A jury recently awarded World Marketing $3.5 million in damages after finding that Quiksilver had infringed its VISITOR trademark. World Marketing claimed that Quiksilver's VSTR mark infringed on its VISITOR mark. World Marketing manufactures apparel that is sold in various upscale retail outlets. Quiksilver argued that its VSTR mark did not infringe World Marketing's VISITOR mark, because, among other reasons, VSTR is an acronym for "visiting, surfing, traveling and responsibility." A jury disagreed and found Quicksilver liable for infringement of the VISITOR mark, partly because the Quicksilver acronym mark was pronounced "visitor" in advertising for the brand. The jury awarded World Marketing $125,000 in actual damages, and $3.5 million in punitive damages for willful trademark infringement. The jury also found that World Marketing was entitled to interest dating back to December 2011.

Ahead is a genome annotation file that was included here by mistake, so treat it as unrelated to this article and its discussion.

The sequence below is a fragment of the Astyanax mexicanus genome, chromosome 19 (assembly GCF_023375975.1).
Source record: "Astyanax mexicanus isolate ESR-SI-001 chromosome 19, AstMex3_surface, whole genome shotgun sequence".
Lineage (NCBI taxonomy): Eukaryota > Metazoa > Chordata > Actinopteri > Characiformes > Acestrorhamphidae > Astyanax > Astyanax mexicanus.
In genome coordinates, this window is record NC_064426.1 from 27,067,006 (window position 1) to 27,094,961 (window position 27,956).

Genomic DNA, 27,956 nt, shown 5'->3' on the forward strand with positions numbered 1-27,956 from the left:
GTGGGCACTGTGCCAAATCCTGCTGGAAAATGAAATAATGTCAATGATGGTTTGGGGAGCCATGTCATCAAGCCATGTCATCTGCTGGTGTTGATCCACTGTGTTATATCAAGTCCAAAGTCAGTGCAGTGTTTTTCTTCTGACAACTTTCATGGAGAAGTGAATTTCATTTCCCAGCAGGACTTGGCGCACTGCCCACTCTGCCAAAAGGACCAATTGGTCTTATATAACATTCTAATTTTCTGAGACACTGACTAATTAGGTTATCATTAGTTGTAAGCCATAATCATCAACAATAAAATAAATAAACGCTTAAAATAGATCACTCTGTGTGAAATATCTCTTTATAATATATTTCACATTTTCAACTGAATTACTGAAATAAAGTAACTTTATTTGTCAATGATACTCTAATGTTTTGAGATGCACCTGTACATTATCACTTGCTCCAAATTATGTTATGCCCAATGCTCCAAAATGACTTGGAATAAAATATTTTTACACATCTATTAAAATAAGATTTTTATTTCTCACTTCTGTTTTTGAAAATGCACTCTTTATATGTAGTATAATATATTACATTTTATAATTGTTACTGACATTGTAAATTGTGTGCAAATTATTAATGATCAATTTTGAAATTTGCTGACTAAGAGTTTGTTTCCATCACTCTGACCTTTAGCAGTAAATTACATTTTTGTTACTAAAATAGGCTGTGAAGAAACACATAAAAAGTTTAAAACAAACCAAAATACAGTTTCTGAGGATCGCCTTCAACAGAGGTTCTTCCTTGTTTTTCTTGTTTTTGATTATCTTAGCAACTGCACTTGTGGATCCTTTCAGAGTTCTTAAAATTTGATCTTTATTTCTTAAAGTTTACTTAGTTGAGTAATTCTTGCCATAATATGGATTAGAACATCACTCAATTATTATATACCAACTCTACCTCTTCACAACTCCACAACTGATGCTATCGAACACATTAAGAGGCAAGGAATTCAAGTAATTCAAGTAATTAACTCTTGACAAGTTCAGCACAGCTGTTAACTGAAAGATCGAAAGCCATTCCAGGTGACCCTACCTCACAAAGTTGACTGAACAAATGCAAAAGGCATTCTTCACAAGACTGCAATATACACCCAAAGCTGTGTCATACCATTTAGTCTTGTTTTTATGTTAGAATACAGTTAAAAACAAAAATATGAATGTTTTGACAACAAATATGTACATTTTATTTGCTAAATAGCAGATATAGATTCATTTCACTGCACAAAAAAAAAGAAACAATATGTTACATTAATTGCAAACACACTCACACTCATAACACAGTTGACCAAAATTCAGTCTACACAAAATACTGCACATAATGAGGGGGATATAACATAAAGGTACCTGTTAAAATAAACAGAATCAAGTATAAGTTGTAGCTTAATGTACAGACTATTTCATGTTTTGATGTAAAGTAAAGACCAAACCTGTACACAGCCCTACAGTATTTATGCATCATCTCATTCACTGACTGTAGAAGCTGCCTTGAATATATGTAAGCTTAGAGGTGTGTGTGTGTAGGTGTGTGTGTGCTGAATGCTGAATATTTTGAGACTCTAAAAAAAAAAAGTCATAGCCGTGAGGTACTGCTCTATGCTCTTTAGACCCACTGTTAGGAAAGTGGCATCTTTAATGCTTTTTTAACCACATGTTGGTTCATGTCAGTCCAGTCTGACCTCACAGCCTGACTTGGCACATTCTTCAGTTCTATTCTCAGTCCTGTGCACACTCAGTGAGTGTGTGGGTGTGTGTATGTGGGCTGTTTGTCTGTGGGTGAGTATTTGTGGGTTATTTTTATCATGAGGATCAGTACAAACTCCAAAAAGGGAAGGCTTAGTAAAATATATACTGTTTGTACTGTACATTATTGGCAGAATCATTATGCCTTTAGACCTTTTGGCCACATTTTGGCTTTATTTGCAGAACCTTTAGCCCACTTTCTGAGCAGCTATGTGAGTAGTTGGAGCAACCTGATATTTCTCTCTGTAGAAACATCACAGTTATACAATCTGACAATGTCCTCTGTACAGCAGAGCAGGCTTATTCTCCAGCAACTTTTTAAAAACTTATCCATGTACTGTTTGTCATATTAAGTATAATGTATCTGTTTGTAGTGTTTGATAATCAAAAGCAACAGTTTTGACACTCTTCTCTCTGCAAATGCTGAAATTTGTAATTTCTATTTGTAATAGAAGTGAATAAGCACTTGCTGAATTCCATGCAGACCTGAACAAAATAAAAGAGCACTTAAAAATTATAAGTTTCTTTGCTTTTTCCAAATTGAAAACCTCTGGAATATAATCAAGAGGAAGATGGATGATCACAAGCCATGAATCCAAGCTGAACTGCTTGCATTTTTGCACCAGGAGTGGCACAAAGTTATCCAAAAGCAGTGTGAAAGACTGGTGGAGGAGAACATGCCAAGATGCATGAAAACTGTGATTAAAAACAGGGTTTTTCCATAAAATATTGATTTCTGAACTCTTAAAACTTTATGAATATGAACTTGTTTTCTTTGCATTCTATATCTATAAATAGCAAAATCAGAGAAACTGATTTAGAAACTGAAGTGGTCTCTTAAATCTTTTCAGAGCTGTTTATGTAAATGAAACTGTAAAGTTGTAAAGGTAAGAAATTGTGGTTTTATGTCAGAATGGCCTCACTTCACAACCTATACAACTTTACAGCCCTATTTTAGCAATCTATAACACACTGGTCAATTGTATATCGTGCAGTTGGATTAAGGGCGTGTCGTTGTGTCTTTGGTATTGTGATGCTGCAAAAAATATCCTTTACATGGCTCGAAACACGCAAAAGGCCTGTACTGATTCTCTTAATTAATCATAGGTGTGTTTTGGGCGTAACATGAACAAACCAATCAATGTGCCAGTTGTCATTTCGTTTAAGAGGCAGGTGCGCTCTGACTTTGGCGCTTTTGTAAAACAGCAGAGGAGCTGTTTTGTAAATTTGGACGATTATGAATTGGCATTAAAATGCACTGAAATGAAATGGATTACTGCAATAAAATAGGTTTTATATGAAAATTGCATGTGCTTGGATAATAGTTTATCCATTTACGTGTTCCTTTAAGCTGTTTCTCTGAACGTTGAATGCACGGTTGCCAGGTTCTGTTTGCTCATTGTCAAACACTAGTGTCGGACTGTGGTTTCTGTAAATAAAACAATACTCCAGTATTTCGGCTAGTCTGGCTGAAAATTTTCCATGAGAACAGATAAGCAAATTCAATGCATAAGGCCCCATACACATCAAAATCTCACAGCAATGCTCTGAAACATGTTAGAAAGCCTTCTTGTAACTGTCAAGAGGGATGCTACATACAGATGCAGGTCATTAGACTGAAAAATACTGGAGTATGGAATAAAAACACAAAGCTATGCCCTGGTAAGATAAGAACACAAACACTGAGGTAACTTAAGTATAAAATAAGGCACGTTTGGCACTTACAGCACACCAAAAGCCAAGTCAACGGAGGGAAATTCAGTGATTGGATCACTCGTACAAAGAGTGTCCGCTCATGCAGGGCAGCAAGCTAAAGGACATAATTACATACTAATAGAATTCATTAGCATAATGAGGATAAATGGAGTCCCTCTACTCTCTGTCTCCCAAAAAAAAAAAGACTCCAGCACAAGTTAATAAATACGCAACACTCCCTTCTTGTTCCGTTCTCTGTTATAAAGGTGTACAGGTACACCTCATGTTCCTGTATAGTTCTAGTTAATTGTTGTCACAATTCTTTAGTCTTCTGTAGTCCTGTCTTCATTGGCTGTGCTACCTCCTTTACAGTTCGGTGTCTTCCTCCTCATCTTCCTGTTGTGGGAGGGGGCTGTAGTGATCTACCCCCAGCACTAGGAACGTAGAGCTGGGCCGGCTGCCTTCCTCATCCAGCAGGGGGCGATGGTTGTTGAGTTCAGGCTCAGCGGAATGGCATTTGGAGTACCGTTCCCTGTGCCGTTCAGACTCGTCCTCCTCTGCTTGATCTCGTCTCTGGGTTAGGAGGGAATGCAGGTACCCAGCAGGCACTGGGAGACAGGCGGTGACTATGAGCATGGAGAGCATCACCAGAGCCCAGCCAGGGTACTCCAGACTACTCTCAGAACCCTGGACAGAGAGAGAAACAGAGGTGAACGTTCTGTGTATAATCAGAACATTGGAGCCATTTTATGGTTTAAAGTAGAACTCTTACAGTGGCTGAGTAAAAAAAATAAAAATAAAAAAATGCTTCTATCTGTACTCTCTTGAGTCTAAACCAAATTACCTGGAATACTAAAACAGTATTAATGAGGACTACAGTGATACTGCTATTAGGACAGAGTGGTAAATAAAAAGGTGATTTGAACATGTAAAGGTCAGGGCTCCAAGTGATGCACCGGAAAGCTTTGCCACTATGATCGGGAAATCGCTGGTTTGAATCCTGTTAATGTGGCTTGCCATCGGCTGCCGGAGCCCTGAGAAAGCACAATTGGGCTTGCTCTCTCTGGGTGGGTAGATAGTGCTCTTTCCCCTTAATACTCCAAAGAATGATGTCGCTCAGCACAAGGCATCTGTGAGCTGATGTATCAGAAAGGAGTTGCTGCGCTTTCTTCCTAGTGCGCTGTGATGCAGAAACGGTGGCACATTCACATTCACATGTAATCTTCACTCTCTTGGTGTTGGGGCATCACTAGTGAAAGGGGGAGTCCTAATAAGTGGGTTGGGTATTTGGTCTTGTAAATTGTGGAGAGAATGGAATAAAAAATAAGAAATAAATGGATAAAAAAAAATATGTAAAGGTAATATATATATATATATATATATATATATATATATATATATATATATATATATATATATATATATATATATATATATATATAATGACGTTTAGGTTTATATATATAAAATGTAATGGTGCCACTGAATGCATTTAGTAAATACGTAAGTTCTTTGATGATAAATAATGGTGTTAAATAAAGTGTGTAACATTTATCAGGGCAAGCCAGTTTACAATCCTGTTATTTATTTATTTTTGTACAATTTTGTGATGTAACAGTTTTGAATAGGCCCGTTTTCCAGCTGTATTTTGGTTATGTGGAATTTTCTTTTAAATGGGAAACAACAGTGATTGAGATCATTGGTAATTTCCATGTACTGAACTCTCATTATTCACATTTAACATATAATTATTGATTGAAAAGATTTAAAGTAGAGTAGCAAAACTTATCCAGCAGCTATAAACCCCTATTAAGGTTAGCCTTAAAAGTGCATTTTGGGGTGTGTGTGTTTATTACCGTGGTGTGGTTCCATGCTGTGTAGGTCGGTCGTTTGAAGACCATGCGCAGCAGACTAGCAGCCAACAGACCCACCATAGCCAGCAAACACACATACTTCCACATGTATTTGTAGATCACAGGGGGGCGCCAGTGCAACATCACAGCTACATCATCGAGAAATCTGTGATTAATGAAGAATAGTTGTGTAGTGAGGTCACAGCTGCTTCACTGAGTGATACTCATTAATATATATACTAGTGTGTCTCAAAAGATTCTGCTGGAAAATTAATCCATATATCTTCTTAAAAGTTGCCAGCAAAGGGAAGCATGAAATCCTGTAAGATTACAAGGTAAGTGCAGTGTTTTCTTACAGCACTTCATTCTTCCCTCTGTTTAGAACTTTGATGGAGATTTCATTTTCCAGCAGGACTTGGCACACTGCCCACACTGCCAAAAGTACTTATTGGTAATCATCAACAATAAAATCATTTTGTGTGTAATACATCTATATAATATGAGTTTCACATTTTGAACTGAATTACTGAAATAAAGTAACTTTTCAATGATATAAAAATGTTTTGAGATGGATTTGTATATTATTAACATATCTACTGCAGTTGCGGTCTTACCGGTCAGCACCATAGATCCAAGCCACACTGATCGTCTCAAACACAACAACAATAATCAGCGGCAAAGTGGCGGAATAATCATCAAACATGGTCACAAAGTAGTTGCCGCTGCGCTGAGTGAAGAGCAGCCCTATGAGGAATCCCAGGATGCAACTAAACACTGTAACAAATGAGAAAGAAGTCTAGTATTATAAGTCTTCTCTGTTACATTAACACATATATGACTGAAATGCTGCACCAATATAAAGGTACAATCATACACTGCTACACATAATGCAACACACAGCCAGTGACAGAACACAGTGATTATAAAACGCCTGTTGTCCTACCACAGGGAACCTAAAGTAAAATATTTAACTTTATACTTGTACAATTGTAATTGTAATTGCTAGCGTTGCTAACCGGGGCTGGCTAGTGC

TIP: Advertisers that develop acronyms that are to be used as trademarks should consider both the appearance and the sound or pronunciation of an acronym when assessing whether the mark potentially infringes on third party rights. Furthermore, while the meaning of a mark is a factor in determining likelihood of confusion, the jury appeared to give more weight to the sound and sight of the mark than the meaning of the acronym.